Your code is missing d.Close() I think. – lzap Dec 12 '13 at 10:15
1  
@lzap: Fixed: defer d.Close(). – peterSO Dec 18 '13 at 23:02

Here is an example to loop through all files and directories recursively. Note that if you want to know whether the path you're appending is a directory just check "f.IsDir()".

package main

import (
    "fmt"
    "os"
    "path/filepath"
)

func main() {
    searchDir := "c:/path/to/dir"

    fileList := []string{}
    err := filepath.Walk(searchDir, func(path string, f os.FileInfo, err error) error {
        fileList = append(fileList, path)
        return nil
    })

    for _, file := range fileList {
        fmt.Println(file)
    }
}
share|improve this answer
    
Did you copy and paste a function? The main method shouldn't have ([]string, error) args and you need to do something with err. Unless at the time of answering it was valid? Definitely a compile error in more recent versions. Otherwise, very useful, thank you. – Steve Feb 6 at 11:34
    
Thanks @Steve that is fixed now. – Francois Feb 7 at 14:16

Package github.com/kr/fs provides a Walker with a very interesting API.

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1  
Much better than the filePath.Walk() imo. Thanks. – nembleton Mar 12 '14 at 11:02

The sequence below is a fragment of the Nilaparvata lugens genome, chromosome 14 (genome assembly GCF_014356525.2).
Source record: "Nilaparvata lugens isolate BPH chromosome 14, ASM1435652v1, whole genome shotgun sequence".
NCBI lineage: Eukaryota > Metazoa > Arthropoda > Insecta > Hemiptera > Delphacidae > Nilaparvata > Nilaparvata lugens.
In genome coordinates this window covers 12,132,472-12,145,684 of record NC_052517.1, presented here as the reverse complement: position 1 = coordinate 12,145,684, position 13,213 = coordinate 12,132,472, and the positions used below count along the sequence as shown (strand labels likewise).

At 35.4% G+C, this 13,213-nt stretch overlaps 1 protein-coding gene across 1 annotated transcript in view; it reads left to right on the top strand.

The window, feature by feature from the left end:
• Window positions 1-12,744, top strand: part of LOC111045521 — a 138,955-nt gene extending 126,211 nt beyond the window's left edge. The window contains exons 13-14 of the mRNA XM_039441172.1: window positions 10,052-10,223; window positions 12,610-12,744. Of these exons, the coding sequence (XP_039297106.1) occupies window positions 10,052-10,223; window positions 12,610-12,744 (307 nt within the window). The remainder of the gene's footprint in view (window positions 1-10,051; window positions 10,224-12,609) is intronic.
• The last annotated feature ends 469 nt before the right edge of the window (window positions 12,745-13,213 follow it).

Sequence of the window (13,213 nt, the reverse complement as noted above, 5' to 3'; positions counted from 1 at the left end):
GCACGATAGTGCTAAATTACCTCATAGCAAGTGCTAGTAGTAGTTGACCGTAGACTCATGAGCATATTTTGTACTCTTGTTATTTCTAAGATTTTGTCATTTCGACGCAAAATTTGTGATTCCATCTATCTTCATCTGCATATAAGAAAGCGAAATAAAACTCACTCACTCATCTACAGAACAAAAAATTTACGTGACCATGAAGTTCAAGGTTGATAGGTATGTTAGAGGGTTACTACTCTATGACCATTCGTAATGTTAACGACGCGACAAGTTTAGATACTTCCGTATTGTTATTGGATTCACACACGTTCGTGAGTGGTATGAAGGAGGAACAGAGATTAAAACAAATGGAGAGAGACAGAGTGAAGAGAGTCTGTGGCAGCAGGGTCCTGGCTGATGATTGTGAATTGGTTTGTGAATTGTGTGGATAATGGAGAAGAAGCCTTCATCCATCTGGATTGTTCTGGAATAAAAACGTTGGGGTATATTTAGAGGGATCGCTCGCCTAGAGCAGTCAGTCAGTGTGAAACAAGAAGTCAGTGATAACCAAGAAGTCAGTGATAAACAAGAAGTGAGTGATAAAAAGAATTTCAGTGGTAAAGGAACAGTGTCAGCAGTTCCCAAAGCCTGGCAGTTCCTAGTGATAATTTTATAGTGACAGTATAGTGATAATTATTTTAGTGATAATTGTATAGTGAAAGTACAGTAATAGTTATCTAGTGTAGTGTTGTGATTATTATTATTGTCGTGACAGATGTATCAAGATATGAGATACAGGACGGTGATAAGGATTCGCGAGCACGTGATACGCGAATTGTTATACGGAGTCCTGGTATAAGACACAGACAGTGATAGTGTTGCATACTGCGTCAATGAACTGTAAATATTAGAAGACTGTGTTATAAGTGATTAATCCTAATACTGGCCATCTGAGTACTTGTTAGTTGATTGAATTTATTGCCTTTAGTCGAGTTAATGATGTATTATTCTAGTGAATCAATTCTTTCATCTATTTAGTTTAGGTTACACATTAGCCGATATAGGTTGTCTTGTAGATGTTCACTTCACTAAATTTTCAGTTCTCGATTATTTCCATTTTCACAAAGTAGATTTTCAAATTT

Note that "Walk does not follow symbolic links" so if you are looking to write a function that does that I recomend ioutil.ReadDir. My own benchmark test showed that it is faster and less memory intensive than filepath.Glob.

Additonally, ioutil.ReadDir is sorting files by basename using basic string comparison (strA > strB). As a devops guy, I generally sort dir names by doing a reverse numerical comparison (latest build first for example). If that is also your case then it is better to call os.ReadDir directly (ioutil.ReadDir is calling this under the covers) and do the sorting yourself.

Here is an example of the ReadDir part with Numerical sort:

// ReadDirNumSort - Same as ioutil/ReadDir but uses returns a Numerically
// Sorted file list.
//
// Taken from https://golang.org/src/io/ioutil/ioutil.go
// Copyright 2009 The Go Authors. All rights reserved.
// Use of this source code is governed by a BSD-style
// license that can be found in the LICENSE file.
//
// Modified Sort method to use Numerically sorted names instead.
// It also allows reverse sorting.
func ReadDirNumSort(dirname string, reverse bool) ([]os.FileInfo, error) {
    f, err := os.Open(dirname)
    if err != nil {
        return nil, err
    }
    list, err := f.Readdir(-1)
    f.Close()
    if err != nil {
        return nil, err
    }
    if reverse {
        sort.Sort(sort.Reverse(byName(list)))
    } else {
        sort.Sort(byName(list))
    }
    return list, nil
}

// byName implements sort.Interface.
type byName []os.FileInfo

func (f byName) Len() int      { return len(f) }
func (f byName) Swap(i, j int) { f[i], f[j] = f[j], f[i] }
func (f byName) Less(i, j int) bool {
    nai, err := strconv.Atoi(f[i].Name())
    if err != nil {
        return f[i].Name() < f[j].Name()
    }
    naj, err := strconv.Atoi(f[j].Name())
    if err != nil {
        return f[i].Name() < f[j].Name()
    }
    return nai < naj
}